Category Archives: Volume 15-1

Volume 15-1 Table of Contents

THE LEGAL DESTRUCTION OF UNIONS: A GLIMPSE INTO THE UNITED STATES SUPREME COURT’S NEW “OPT-IN” REQUIREMENT FOR NONMEMBERS: KNOX V. SERVICE EMPLOYEES INTERNATIONAL UNION
Mary O’Rourke

A STRUGGLE FOR CLAIRVOYANCE—SECTION 101 OF THE PATENT ACT AS A GATEKEEPER TO PATENT ELIGIBILITY: MAYO COLLABORATIVE SERV. v. PROMETHEUS LABORATORIES, INC.
William J. Manolis

THE SUPREME COURT RULES THAT A SECURED LENDER MUST BE PERMITTED TO CREDIT BID IF ITS COLLATERAL IS SOLD PURSUANT TO A CHAPTER 11 PLAN: RADLAX GATEWAY HOTEL, LLC, ET AL. V. AMALGAMATED BANK.
J. Julius Bolock

SUPERIOR COURT HOLDS ACT 91 NOTICE PUBLISHED BY THE PENNSYLVANIA FINANCE HOUSING AUTHORITY IS DEFECTIVE. BENEFICIAL CONSUMER DISCOUNT CO. V. VUKMAN
Daniel Conlon-Gutierrez

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THE LEGAL DESTRUCTION OF UNIONS: A GLIMPSE INTO THE UNITED STATES SUPREME COURT’S NEW “OPT-IN” REQUIREMENT FOR NONMEMBERS: KNOX V. SERVICE EMPLOYEES INTERNATIONAL UNION

MARY O’ROURKE

In Knox v. Service Employees International Union, Local 1000, the Supreme Court of the United States held that the First Amendment prohibited a public sector union from requiring nonmembers to pay a special fee to finance the union’s political speech. Justice Alito authored the majority decision, in which Chief Justice Roberts and Justices Scalia, Kennedy and Thomas joined. Justice Sotomayor filed a concurring opinion joined by Justice Ginsburg. Justice Breyer filed a dissenting opinion in which Justice Kagan joined. The Court was faced with determining if a union in an agency shop jurisdiction could enforce a special-assessment or dues increase upon nonunion members to support the union’s political and ideological beliefs without sending out a Hudson Notice.Continue Reading>

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A STRUGGLE FOR CLAIRVOYANCE—SECTION 101 OF THE PATENT ACT AS A GATEKEEPER TO PATENT ELIGIBILITY: MAYO COLLABORATIVE SERV. v. PROMETHEUS LABORATORIES, INC.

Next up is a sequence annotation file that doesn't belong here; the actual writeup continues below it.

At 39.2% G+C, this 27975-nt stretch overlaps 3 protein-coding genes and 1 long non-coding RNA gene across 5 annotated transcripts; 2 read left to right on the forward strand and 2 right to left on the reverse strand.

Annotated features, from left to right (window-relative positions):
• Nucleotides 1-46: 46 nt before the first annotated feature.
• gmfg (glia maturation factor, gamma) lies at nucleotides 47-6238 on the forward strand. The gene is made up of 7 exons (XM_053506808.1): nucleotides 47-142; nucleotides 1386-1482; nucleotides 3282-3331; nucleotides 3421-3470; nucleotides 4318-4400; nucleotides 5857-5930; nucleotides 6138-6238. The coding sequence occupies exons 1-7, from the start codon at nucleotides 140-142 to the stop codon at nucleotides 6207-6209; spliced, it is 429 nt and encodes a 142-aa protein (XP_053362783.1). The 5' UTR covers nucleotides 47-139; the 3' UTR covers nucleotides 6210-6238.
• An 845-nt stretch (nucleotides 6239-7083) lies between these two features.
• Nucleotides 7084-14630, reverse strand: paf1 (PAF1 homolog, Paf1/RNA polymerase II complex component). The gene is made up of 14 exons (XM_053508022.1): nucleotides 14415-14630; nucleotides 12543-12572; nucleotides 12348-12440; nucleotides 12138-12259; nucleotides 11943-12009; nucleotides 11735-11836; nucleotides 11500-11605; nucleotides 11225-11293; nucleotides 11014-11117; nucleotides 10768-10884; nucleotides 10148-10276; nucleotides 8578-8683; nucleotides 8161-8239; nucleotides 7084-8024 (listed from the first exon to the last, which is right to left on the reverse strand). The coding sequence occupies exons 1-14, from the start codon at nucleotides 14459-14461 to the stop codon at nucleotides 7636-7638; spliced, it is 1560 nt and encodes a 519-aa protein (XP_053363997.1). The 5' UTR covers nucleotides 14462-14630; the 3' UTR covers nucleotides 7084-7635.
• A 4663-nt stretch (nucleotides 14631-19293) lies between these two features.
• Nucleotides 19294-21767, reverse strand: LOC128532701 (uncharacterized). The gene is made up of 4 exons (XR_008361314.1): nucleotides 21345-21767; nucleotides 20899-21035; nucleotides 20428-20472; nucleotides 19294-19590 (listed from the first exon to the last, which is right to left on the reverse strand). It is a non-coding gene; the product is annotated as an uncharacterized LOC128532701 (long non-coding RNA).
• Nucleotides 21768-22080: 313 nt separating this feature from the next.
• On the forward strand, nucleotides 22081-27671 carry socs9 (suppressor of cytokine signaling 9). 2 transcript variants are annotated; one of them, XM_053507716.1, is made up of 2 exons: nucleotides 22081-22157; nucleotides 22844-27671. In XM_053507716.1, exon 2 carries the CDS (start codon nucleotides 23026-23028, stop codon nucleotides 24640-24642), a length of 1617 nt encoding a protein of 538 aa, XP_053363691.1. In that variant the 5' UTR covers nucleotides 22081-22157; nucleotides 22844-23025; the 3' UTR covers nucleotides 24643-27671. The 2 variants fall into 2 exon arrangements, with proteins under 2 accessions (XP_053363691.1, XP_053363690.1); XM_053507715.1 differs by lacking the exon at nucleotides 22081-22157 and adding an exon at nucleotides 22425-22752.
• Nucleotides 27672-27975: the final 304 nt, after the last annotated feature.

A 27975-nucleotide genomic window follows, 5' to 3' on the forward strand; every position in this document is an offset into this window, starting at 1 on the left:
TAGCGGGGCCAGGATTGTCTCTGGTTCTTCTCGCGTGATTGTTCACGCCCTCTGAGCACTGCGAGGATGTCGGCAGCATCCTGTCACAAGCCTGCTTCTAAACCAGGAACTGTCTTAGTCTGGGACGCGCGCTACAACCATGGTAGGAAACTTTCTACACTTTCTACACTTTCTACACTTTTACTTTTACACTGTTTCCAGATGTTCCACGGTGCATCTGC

William J. Manolis

In Mayo Collaborative Services, et al. v. Prometheus Laboratories, Inc., the United States Supreme Court affirmed the implicit prohibition against patentability contained in § 101 of the Patent Act of 1952 (“the Patent Act”), specifically, that laws of nature, natural phenomena, and abstract ideas are not patentable. In arriving at its decision, the Court noted that § 101 of the Patent Act must be applied as the threshold test for determining subject-matter patentability. Continue Reading>

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THE SUPREME COURT RULES THAT A SECURED LENDER MUST BE PERMITTED TO CREDIT BID IF ITS COLLATERAL IS SOLD PURSUANT TO A CHAPTER 11 PLAN: RADLAX GATEWAY HOTEL, LLC, ET AL. V. AMALGAMATED BANK.

J. JULIUS BOLOCK

In May 2012, the United States Supreme Court cleared up confusion in the United States Circuit Court of Appeals and Bankruptcy Courts as to whether debtors were allowed to sell encumbered assets free and clear of liens without allowing secured lenders to credit-bid to pay for a potential sale of those assets. In RadLAX Gateway Hotel, LLC, , v. Amalgamated Bank, the Court concluded that RadLAX Gateway Hotel, LLC and RadLAX Gateway Deck, LLC (hereinafter referred to as “RadLAX”) could not gain confirmation of their reorganization plan that provided for the sale of their encumbered assets free and clear of liens without allowing Amalgamated Bank (hereinafter referred as “Bank”) to credit bid.  Continue Reading…

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SUPERIOR COURT HOLDS ACT 91 NOTICE PUBLISHED BY THE PENNSYLVANIA FINANCE HOUSING AUTHORITY IS DEFECTIVE. BENEFICIAL CONSUMER DISCOUNT CO. V. VUKMAN

DANIEL CONLON-GUTIERREZ

In Vukman, the Pennsylvania Superior Court (“Superior Court”) decided that the Act 91 notice, which a lender sent a homeowner in 2006, was defective because it did not inform her of the right to meet with a lender before a foreclosure action, as required by the version of the Homeowners’ Emergency Mortgage Assistance Act (“Act 91”) then in effect.  The lender incorrectly relied on the Act 91 model or uniform notice published by the Pennsylvania Housing Finance Authority (“PHFA”) in 1999, which omitted a homeowner’s option to meet with the lender. Continue Reading>

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THE EQUAL PAY ACT: ALMOST FIFTY YEARS LATER, WHY WAGE GAP STILL EXISTS

BRIDGET SASSON

This Comment will review the history of the Equal Pay Act (“EPA”) and recent legislation dealing with wage disparity and examine possible causes for the continuing wage gap.  In 1963 John F. Kennedy signed the EPA, amending the Fair Labor Standards Act (“FLSA”) of 1938, making it illegal to pay women lower wages than men solely because of their sex. Continue Reading>

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